Moon Knight #21
A sinister pied piper plays a deadly tune - one that spells death and chaos to all who hear it! Moon Knight and his companions are put in an impossible situation: How do you fight someone whose will is not their own?
Moon Knight #21 – written by Jed MacKay with art from Alessandro Cappuccio, colors by Rachelle Rosenberg, and letters from VC’s Cory Petit – hits the dance floor as Reese, Soldier, Jake Lockley, and a few friends take the night off after last issue’s attack from the Harlequin Hit Men. The brainwashed assassins make a quick comeback as someone targets the club the vampires (and cabbie/vigilante) are dancing in. A fight breaks out as the DJ (truly the worst of villains) spins their records and hypnotizes the humans in the crowd. After a Moon Knight-led beatdown, the group realizes whoever’s behind the Harlequins is testing mind control sound technology on regular citizens, and their machinations are not finished.
MacKay’s script balances the action and decompression for the group well, riffing off the characterizations built throughout the previous 20 issues. Reese is given the focus of this issue, and the use of narration from her perspective helps to show the slant she carries for both the crazy world that comes with Moon Knight and the vampire experience. As she describes her heightened senses and what they pick up in the club, it highlights what’s been lost by being transformed. The experience is balanced out later in the issue, as she reveals what she’s learned from her lessons with Blade. Reese can now shift into a mist form, mastering the skill with relative ease, allowing her to defeat the devious DJ.
The story picks up from the plot of the last issue but makes excellent callbacks to both the major storylines of the run, the vampire infestation of New York, and Zodiac’s machinations. MacKay anchors these points in moments of action and character, ensuring that even as the run approaches close to two years, many of the beats feel like they appeared in the last issue. The scripting in the issue works just as well on the exterior, continuing with a strong interwoven structure that gives the book a different feel from most titles on the shelves.
Much of that resonance is thanks to the familiar aspect of the book that anchors the story in a specific aesthetic. Cappuccio’s art has never been more concise or even than this issue, refined to the point of powerful silhouettes and pulsating action. The image of Moon Knight crashing from the ceiling is iconic in a series full of iconic images. The physics of the vigilante arching his cape as he leaps across the crowd of people is immaculate, full of expression while maintaining a grounded realism that matches the line this book walks each issue. That style is also an excellent fit for rendering the antagonistic DJ, giving the figure a spectral appearance that feels looser than Reese when she enters her mist form.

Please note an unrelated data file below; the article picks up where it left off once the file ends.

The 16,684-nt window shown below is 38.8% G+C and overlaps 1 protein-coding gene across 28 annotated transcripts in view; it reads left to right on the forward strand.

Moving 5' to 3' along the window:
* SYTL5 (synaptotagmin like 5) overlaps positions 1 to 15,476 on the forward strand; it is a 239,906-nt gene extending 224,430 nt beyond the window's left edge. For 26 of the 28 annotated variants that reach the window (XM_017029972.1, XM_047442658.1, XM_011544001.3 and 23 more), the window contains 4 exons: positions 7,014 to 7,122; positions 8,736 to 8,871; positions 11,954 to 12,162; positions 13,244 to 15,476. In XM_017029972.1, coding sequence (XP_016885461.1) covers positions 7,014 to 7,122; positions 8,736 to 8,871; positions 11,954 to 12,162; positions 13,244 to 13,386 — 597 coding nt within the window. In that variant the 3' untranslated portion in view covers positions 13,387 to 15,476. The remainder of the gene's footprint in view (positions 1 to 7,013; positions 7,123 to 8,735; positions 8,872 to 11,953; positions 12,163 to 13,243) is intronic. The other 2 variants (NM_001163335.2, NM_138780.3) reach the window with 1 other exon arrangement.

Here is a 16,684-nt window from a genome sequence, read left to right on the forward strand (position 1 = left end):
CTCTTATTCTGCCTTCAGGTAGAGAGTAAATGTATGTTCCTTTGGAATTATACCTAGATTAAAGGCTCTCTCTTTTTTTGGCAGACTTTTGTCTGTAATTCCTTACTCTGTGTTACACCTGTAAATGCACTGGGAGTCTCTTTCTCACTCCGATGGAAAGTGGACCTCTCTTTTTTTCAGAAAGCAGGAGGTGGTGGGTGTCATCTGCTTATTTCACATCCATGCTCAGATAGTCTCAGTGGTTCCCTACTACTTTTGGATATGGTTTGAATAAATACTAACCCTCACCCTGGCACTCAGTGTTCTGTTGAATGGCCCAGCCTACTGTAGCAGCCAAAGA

Cappuccio’s art thrives in part thanks to Rosenberg’s coloring, which gets the chance to play with a new palette while reinforcing the already classic hues of the series. Rosenberg’s colors and Petit’s lettering help sell the club’s atmosphere, with blinding pink and purples working in tandem with SFX of RUMBLE and BOOM. The combination creates the effect of sensory overload as the group dances, and Reese’s description of the experience only enhances the effect produced by these elements. Breaking into new coloring also helps to reinforce the intended effect and becomes evident as the book shifts into more familiar shadows and green blues that cloak Moon Knight.
The splash of Moon Knight breaking through the overhead window allows the light to enter and brings a shift in tone. As the book moves from a more character-driven experience, Rosenberg’s color signals the action is here as the blue floods the page filled with lingering pinks. It’s an excellent transition that guides the eye and reinforces the physicality of Moon Knight as he tries to avoid but is forced to fight the mind-controlled people. The coloring then continues and bathes Reese in the same blues as she shifts into her mist form, moving beyond the physical into something more abstract, like the mythic quality that bathes the Fist of Khonshu. It’s an excellent detail that plays on Moon Knight’s influence on Reese throughout the run.
Moon Knight #21 is a perfect reminder of what makes the series such a fun and compelling read every month, thanks to its combination of long-game characterization and established aesthetics. MacKay moves out of the Moon Knight perspective and puts a focus on Reese, giving the book a refreshing heat that extends into the coloring and lettering choices of the issue. Cappuccio’s art captures that balance as it plays on the anatomy and physicality of both characters while working with Rosenberg’s colors to play on the strengths of the series. Even 20 issues in, this book is proof that extended runs are not a diminishing return, and make the case for allowing a run to breathe and develop.
Moon Knight #21: Too Many Vamps (on the Dance Floor)
- Writing - 10/1010/10
- Storyline - 10/1010/10
- Art - 10/1010/10
- Color - 10/1010/10
- Cover Art - 10/1010/10
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